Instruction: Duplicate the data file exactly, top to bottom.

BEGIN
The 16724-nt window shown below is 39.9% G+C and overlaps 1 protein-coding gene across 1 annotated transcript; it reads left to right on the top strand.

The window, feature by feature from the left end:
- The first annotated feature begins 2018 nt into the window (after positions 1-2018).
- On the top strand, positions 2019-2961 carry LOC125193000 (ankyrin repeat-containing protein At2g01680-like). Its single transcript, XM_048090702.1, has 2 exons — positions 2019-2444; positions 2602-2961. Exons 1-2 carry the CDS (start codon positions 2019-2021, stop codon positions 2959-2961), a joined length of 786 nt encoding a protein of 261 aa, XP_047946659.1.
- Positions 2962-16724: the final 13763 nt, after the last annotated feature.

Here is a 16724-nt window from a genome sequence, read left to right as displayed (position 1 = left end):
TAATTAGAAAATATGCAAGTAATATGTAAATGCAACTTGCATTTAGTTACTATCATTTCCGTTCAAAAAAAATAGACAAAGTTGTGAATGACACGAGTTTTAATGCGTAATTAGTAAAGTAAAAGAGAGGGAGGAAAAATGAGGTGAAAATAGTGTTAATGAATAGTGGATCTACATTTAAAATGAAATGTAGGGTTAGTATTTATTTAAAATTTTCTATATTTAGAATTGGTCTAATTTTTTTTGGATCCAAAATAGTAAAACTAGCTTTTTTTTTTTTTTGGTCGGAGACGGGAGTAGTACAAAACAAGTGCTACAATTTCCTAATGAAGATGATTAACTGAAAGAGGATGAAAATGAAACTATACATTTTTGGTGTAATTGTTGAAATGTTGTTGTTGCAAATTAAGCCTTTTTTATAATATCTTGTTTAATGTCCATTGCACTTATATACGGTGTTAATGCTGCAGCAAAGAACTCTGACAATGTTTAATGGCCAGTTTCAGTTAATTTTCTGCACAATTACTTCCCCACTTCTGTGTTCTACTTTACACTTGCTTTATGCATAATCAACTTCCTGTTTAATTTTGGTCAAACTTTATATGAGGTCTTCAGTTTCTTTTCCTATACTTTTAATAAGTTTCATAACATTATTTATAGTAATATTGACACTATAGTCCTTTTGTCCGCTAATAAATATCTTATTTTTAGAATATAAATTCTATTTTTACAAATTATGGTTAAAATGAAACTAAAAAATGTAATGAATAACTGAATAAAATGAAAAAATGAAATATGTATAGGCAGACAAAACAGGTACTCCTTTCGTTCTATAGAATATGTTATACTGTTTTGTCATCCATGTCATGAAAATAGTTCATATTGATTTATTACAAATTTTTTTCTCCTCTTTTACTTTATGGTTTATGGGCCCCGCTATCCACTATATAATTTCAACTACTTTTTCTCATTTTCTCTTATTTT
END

The 16724-nt window shown below is 39.9% G+C and overlaps 1 protein-coding gene across 1 annotated transcript; it reads left to right on the top strand.

The window, feature by feature from the left end:
- The first annotated feature begins 2018 nt into the window (after positions 1-2018).
- On the top strand, positions 2019-2961 carry LOC125193000 (ankyrin repeat-containing protein At2g01680-like). Its single transcript, XM_048090702.1, has 2 exons — positions 2019-2444; positions 2602-2961. Exons 1-2 carry the CDS (start codon positions 2019-2021, stop codon positions 2959-2961), a joined length of 786 nt encoding a protein of 261 aa, XP_047946659.1.
- Positions 2962-16724: the final 13763 nt, after the last annotated feature.

Here is a 16724-nt window from a genome sequence, read left to right as displayed (position 1 = left end):
TAATTAGAAAATATGCAAGTAATATGTAAATGCAACTTGCATTTAGTTACTATCATTTCCGTTCAAAAAAAATAGACAAAGTTGTGAATGACACGAGTTTTAATGCGTAATTAGTAAAGTAAAAGAGAGGGAGGAAAAATGAGGTGAAAATAGTGTTAATGAATAGTGGATCTACATTTAAAATGAAATGTAGGGTTAGTATTTATTTAAAATTTTCTATATTTAGAATTGGTCTAATTTTTTTTGGATCCAAAATAGTAAAACTAGCTTTTTTTTTTTTTTGGTCGGAGACGGGAGTAGTACAAAACAAGTGCTACAATTTCCTAATGAAGATGATTAACTGAAAGAGGATGAAAATGAAACTATACATTTTTGGTGTAATTGTTGAAATGTTGTTGTTGCAAATTAAGCCTTTTTTATAATATCTTGTTTAATGTCCATTGCACTTATATACGGTGTTAATGCTGCAGCAAAGAACTCTGACAATGTTTAATGGCCAGTTTCAGTTAATTTTCTGCACAATTACTTCCCCACTTCTGTGTTCTACTTTACACTTGCTTTATGCATAATCAACTTCCTGTTTAATTTTGGTCAAACTTTATATGAGGTCTTCAGTTTCTTTTCCTATACTTTTAATAAGTTTCATAACATTATTTATAGTAATATTGACACTATAGTCCTTTTGTCCGCTAATAAATATCTTATTTTTAGAATATAAATTCTATTTTTACAAATTATGGTTAAAATGAAACTAAAAAATGTAATGAATAACTGAATAAAATGAAAAAATGAAATATGTATAGGCAGACAAAACAGGTACTCCTTTCGTTCTATAGAATATGTTATACTGTTTTGTCATCCATGTCATGAAAATAGTTCATATTGATTTATTACAAATTTTTTTCTCCTCTTTTACTTTATGGTTTATGGGCCCCGCTATCCACTATATAATTTCAACTACTTTTTCTCATTTTCTCTTATTTT